But other barriers are also cited by consumers. 64% perceive sustainable options to be of poorer quality while 56% cite misleading product information as putting them off buying.
These two barriers can lead to a drop off in purchasing behaviour. Consumers lose patience, with 37% of consumers saying that understanding how to make more sustainable choices is too difficult or time-consuming. More than half (51%) lack trust in brands and retailers to help them make sustainable purchasing choices.
The retailer’s role in closing the trust gap to help the consumer make good choices
Consumers cite three main sources of information about how sustainable a product is – they are influenced by packaging claims, friends & family and the news media. Their mistrust, as well as the difficulty of understanding sustainability credentials, suggests there is more that retailers and brands can do to help consumers make sustainable choices, such as improved labelling. This desire for organisations to ‘make it clear for me’ and ‘make it real for me’ is explored further in the latest EY Human Signals research.
But there are other ways that the trust gap can be closed too, proving that sustainability is about action rather than words. Retailers and brands have adopted a range of different pledges to demonstrate their commitment to sustainability and therefore their appeal to consumers wanting to buy.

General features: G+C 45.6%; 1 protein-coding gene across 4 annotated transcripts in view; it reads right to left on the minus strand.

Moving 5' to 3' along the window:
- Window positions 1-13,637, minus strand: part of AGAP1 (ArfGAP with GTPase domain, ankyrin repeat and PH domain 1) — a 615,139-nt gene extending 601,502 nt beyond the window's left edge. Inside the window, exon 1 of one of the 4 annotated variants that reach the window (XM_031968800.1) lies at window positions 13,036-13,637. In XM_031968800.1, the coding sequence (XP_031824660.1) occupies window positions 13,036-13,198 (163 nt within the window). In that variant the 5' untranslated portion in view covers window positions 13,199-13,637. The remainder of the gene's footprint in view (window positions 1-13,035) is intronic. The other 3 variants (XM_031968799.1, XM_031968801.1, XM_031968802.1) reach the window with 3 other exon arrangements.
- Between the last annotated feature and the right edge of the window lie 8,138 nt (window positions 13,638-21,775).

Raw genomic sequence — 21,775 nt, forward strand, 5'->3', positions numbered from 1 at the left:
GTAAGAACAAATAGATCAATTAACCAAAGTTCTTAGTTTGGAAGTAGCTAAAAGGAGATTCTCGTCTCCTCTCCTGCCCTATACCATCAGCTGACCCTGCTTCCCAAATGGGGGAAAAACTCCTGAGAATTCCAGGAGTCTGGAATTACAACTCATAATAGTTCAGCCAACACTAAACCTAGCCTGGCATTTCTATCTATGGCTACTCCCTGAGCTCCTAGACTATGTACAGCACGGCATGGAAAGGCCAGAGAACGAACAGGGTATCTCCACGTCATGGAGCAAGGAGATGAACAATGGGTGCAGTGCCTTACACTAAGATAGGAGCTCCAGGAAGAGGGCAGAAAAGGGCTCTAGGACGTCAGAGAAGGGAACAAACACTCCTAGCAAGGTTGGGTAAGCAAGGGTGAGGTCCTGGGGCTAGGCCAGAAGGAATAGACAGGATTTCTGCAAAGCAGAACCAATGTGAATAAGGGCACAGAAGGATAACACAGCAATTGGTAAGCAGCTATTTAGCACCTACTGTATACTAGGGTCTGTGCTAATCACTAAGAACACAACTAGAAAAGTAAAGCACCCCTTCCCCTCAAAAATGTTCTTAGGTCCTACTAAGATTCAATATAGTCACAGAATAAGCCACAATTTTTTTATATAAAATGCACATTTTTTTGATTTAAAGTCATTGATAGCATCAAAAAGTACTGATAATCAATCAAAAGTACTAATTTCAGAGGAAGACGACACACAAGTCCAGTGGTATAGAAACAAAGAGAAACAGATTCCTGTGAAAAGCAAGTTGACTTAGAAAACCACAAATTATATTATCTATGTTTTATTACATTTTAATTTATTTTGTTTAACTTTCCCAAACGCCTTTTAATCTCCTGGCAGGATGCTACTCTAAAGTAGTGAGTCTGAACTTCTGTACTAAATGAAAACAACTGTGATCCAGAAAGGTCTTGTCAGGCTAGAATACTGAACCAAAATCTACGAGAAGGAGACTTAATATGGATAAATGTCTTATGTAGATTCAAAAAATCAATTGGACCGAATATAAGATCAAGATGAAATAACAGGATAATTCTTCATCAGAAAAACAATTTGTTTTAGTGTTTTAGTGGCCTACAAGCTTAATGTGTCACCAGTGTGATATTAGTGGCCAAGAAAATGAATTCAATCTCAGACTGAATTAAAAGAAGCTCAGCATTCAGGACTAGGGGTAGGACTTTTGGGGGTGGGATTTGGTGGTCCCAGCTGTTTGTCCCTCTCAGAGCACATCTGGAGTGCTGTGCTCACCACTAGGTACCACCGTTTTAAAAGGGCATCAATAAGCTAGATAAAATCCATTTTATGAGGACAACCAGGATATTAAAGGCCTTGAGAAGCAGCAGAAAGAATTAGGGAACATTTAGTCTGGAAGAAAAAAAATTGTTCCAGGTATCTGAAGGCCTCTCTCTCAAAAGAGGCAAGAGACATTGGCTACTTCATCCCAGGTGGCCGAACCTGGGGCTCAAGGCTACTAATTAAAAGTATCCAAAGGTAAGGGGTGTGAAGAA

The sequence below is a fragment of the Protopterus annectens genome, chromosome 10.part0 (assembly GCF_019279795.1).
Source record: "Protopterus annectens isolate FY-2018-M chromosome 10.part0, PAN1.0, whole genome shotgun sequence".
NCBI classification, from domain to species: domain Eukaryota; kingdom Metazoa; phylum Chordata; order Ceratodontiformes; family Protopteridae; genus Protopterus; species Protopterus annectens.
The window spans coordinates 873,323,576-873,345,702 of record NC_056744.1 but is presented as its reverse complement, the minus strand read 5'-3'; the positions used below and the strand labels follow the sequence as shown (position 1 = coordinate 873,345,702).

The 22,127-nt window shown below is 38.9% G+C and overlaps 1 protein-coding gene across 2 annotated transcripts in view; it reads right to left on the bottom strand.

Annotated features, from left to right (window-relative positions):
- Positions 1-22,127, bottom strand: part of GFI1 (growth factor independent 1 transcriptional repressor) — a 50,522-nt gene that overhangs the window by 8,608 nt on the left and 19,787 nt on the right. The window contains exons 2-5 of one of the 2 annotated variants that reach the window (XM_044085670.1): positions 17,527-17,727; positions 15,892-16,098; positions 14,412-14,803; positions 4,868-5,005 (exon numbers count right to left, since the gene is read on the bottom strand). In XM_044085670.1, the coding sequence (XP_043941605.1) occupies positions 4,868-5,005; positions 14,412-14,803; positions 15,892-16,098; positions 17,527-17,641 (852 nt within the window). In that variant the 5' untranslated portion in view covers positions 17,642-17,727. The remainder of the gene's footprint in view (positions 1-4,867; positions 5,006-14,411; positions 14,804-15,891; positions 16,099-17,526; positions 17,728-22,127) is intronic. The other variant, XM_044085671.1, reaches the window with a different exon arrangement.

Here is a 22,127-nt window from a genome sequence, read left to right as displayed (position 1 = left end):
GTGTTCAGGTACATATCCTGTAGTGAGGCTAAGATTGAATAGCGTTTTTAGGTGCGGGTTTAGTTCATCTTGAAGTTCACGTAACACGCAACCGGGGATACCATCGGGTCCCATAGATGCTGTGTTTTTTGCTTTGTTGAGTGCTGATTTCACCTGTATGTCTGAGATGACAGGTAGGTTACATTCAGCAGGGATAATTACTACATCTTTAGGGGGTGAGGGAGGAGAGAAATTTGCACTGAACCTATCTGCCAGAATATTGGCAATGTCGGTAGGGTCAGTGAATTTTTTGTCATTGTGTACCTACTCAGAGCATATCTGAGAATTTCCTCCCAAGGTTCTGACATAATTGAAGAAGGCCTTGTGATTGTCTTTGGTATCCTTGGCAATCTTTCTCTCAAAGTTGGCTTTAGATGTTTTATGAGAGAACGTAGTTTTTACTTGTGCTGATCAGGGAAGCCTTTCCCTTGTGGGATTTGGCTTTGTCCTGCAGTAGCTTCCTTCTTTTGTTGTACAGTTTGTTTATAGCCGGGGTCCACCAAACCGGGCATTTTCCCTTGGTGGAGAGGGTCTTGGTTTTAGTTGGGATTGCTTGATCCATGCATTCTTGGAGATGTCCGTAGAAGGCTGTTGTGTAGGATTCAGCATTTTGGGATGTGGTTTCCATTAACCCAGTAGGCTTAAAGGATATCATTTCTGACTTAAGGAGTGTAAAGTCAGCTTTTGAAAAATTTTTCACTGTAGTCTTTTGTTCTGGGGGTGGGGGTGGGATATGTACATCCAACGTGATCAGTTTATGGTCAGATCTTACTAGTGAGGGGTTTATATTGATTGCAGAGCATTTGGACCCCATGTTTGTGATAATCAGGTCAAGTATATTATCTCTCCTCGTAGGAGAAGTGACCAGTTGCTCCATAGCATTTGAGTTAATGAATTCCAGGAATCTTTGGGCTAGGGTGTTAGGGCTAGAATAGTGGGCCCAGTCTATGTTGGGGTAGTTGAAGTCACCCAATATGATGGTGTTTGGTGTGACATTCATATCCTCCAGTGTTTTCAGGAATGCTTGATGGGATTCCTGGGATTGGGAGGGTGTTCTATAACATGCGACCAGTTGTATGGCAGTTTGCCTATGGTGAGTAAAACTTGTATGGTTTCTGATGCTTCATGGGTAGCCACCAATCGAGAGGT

In the EY teams research, we tested several different pledges to see which would drive the most engagement to buy from consumers. A pledge to ‘donate 1% of profits for the environment, support grassroots protestors, launch petitions for environmental initiatives and use 70% recycled materials’ drove the highest engagement with a 23% increase in consumer preference to shop from the company or organisation concerned.
Pragmatic pledges, such as waiving shipping fees for the delivery of products with less packaging, drove a 15% increase in consumer purchase preference. Meanwhile less measurable pledges, such as a pledge to ‘make a US$2bn climate pledge to ‘decarbonise’ the earth and achieve net-zero by 2040’ drove only a 10% increase in purchase preference.
This shows that the most effective way to engage consumers in sustainability is about combining sustainability goals with financial and activist commitments and practical change.